George Leahy who owns and controls the sawmill at Baimuru (it’s been there since 1924) buys logs from the local villagers who fell and float them on the tides by way of delivery.
An old mate of mine in the sixties, and a colleague of the late Bertie Counsel, had a small 40-tonne barge on which he installed a simple sawbench. Occasionally, he would tour up and down the Era and Pie rivers, buying and milling timber which villagers had harvested and made ready for him. Cash in hand, as it was at the Baimuru mill.
The photo is of me and the late Sir Sinake Giregire and his old friend Tom-the-Jockey. Sinake was a great bloke; always short of smokes and beer, but likeable and highly intelligent with ideas and a presence which gave him authority.
Despite frequent criticism and whilst carrying its own load of problems, PNG's coffee industry is the nation's most successful vehicle for village subsistence farmers to earn a fair cash return - cash-in-the-hand for effort put in on their own land.
Fair, at any rate, when the road is open and rival raskolmangi are not out in numbers to stop a variety of buyers coming in to compete for the product at the roadside.
This is because the coffee-industry is free-enterprise, highly-competitive and controlled by the growers who elect seven of the 12 directors sitting on the Board of the Coffee Industry Council, the industry's regulatory body.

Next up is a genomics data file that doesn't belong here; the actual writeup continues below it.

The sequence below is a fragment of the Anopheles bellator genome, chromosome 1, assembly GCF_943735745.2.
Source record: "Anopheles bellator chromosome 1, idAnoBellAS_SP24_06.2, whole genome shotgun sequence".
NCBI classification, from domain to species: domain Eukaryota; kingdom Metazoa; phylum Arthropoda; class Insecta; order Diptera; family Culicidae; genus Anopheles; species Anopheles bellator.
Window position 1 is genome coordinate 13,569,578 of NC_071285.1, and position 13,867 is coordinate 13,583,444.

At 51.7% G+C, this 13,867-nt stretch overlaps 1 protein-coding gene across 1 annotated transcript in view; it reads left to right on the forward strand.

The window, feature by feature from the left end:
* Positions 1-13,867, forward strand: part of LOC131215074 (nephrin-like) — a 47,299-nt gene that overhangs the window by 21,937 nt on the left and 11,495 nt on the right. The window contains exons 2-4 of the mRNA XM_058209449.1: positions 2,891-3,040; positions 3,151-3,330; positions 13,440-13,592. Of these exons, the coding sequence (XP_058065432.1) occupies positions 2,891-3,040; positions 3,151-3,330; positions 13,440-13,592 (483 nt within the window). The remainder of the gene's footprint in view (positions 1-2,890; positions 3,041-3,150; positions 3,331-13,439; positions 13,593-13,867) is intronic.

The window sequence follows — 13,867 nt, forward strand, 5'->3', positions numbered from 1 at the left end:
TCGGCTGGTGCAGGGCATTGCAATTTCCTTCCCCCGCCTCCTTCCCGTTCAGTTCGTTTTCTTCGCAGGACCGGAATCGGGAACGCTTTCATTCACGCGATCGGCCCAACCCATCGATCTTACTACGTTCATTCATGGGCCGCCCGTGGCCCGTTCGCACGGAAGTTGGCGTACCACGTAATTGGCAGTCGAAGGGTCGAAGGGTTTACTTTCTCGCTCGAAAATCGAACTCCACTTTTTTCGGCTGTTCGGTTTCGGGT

There are three government appointees on the Board, representing the Finance, Agriculture and Commerce Departments, leaving two other stakeholder groups, the factories and the exporters, who are not necessarily aligned with the growers.
For all its vicissitudes - occasional political interference and rip-offs like that perpetrated by the late Walter Perdacher of Mt Hagen who died owing the growers K47 million - this is a model enterprise for the villager.
Such a pity that the copra and cocoa industries can’t inject the same direction and energy into their Boards. But that’s another story.
Which brings me to the notion of a Timber Industry Corporation owned by provincial timber owners associations appointing a board of grower, government, mill, transport and export representatives.
Villages, clans or tribes with millable, harvestable timber on their land would appoint a trained forestry assessor to census, mark and satnav marked trees ready for felling.
The landowners would meet regularly to agree upon the trees to be felled and the split-up of proceeds after the timber was transported out and sold.
The timber would be felled and milled with a wokabaut somil owned by the group.
The product would be standard-size flitches for eventual breaking-down into desired sizes by end-users suitable for dragging or mini-tractor pulling to the roadhead.
A trade in container-lots of dried export flitches of named size and species could be developed by Board-licenced timber export companies (private and competitive, not centrally-controlled quasi-government shitfights).
Owners groups would sell to the licenced exporters either by tender per container lot as specified, or by monthly auction. Transport from roadhead or riverhead to the exporter would be the subject of separate negotiation.
Okay, it’s a vast and tangled bamboo jungle to negotiate, even considering existing vested interests and their political links, and a huge drafting job to build an Act and modify other Acts as necessary.
But, hell, it’s a really good idea, isn’t it? It’s not cargo-cult, though there are lots of pitfalls, so do spend some time thinking and talking and maybe getting heads together.